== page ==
Wide product variety, high manufacturing speed and quality requirements in the processing industry calls for a flexible solution that can transfer from one product to another, and reliably identify materials based on biological, chemical and physical parameters. Hyperspectral imaging plays an important role where traditional color, spectral or x-ray cameras cannot provide a full solution.
Perform thorough measurements with perfect hygiene: the non-invasive technology gives results without touching the goods. Reach 100% inspection coverage, fully imaging every product. Detect contamination or foreign objects, moisture, chemical composition, or color with unmatched accuracy and detail, improving quality and reducing waste and costs.
Case example: Measuring crust color with hyperspectral imaging
The hyperspectral camera is well suited for color measurements, since it is more accurate than RGB cameras and, unlike visual inspection, completely objective. It is possible to define the target’s absolute color in Lab color space with the accuracy of ∆E<1 which is better than human color perception (∆E=1), or its relative color in relation to another target as accurately as ∆E=0.2.
In the baking industry, it is possible to determine the exact crust color and adjust the baking process to improve the product quality. This will lead to a reduced amount of waste and, as a result, reduced cost. Push-broom technology makes it possible to measure every point of the target, which ensures that the product is not unevenly baked. What is more, the single line of measurement used with the push-broom method requires that only the measurement line needs to be illuminated, which reduces the amount of lighting needed.
To test the suitability of hyperspectral imaging in the baking industry, we measured buns with different baking times and crust color. Our test results demonstrated that baking time affected the Lab color values. The L-values, which measure the lightness/darkness, diminished as the baking times increased. The overcooked buns also had clearly lower b-values than others.
From these results, it is quite simple to determine acceptance limits for baked goods that helps not only to sort the products based on quality but also to adjust the baking process to achieve the best results.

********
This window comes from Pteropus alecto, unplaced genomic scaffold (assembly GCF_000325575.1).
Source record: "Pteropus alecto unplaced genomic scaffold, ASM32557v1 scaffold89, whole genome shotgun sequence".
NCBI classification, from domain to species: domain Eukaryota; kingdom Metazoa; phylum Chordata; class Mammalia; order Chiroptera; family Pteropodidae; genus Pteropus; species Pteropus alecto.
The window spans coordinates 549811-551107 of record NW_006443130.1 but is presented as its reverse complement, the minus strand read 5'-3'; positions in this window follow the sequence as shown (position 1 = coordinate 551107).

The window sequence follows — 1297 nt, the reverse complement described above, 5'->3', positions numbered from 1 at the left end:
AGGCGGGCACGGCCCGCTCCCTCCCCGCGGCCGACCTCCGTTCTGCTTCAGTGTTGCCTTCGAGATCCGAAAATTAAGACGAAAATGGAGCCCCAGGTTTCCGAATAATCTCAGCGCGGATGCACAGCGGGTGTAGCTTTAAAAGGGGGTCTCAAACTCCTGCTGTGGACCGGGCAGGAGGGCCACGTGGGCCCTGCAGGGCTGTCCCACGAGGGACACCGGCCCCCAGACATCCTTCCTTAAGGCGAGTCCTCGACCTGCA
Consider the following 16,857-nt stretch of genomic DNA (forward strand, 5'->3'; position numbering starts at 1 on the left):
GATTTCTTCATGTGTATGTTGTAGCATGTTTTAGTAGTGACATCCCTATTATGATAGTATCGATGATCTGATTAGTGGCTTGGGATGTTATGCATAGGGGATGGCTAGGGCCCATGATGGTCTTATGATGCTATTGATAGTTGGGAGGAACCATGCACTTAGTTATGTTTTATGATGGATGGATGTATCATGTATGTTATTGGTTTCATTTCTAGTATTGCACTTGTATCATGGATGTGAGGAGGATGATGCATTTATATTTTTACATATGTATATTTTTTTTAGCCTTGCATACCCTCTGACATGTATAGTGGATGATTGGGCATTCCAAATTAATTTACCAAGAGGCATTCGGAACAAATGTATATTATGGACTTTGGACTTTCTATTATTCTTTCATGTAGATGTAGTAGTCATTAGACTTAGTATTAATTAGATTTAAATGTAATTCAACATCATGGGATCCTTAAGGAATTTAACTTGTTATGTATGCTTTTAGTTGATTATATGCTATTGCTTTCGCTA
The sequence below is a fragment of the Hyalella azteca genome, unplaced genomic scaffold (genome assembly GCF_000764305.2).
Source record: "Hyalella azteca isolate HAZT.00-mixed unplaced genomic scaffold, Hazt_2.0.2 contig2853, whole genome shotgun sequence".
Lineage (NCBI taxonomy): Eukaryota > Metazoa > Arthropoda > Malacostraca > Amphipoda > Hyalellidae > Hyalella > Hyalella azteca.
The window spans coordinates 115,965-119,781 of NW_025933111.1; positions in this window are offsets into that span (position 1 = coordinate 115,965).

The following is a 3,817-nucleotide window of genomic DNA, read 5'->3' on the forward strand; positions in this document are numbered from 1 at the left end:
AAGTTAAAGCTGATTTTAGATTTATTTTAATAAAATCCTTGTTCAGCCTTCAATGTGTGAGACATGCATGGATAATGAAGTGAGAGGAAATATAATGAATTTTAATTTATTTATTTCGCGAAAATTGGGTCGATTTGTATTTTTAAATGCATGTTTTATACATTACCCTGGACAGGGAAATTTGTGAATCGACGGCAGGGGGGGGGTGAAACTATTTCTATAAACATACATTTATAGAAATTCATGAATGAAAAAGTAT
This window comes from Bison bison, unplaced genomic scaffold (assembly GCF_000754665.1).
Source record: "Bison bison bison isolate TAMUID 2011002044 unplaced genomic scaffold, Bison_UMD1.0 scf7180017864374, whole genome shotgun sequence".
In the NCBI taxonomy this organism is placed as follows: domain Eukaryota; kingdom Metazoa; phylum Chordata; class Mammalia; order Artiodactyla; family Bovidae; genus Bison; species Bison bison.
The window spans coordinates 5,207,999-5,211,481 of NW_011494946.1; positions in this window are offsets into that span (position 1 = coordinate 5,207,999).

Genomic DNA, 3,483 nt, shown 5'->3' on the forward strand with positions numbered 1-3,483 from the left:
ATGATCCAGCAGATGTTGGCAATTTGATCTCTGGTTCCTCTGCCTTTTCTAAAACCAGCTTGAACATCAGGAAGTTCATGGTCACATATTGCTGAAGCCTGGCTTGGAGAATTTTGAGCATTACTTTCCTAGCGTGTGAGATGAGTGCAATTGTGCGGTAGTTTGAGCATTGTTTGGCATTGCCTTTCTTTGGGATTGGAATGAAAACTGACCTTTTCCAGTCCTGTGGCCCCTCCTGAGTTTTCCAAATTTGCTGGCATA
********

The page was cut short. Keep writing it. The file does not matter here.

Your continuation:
We have developed hyperspectral cameras specifically for industrial and production line use. They are small and lightweight, fast, and reliable, and the standard interfaces make it possible to integrate them to existing solutions.
Our products are called push-broom, or line-devices – they collect the full spectral and image information with single image. The final datacube is formed by scanning the target line-by-line. This is why you only need to illuminate that one single line where the data is collected.
Current main competing technologies are tunable filter and variable filter instruments. With tunable filter, one wavelength band is measured from two-dimensional area at a time. With linear variable filter, all wavelength bands are measured simultaneously but each band from different position on the target area.
Compared to push-broom, both tunable filter and variable filter technologies require homogenous and stable illumination for much wider two-dimensional area. They also struggle in getting co-registered spectrum, which leads to difficulties in data processing, unreliable spectral signatures and delayed processing results.
It is reasonable to conclude that only line imaging push-broom HSI is suitable to all industrial on-line applications where moving and changing targets are measured, and spectral co-registration is required.
Specim FX cameras
Specim FX series cameras are small, fast and affordable. We have designed them specifically for industrial machine vision applications, and several versions operating on different wavelengths means that you can find a camera to meet your specific needs. Get reliable results with less light and high framerate.
In our case examples, we used FX10C and FX17 cameras. FX10C operates on visible light area and is optimized for color measurement. It is an ideal option for anyone who is looking to measure and analyze the crust color in bakery products, while FX17 is at its best when collecting data for material identification, meaning chemical composition analysis, or moisture or foreign object detection.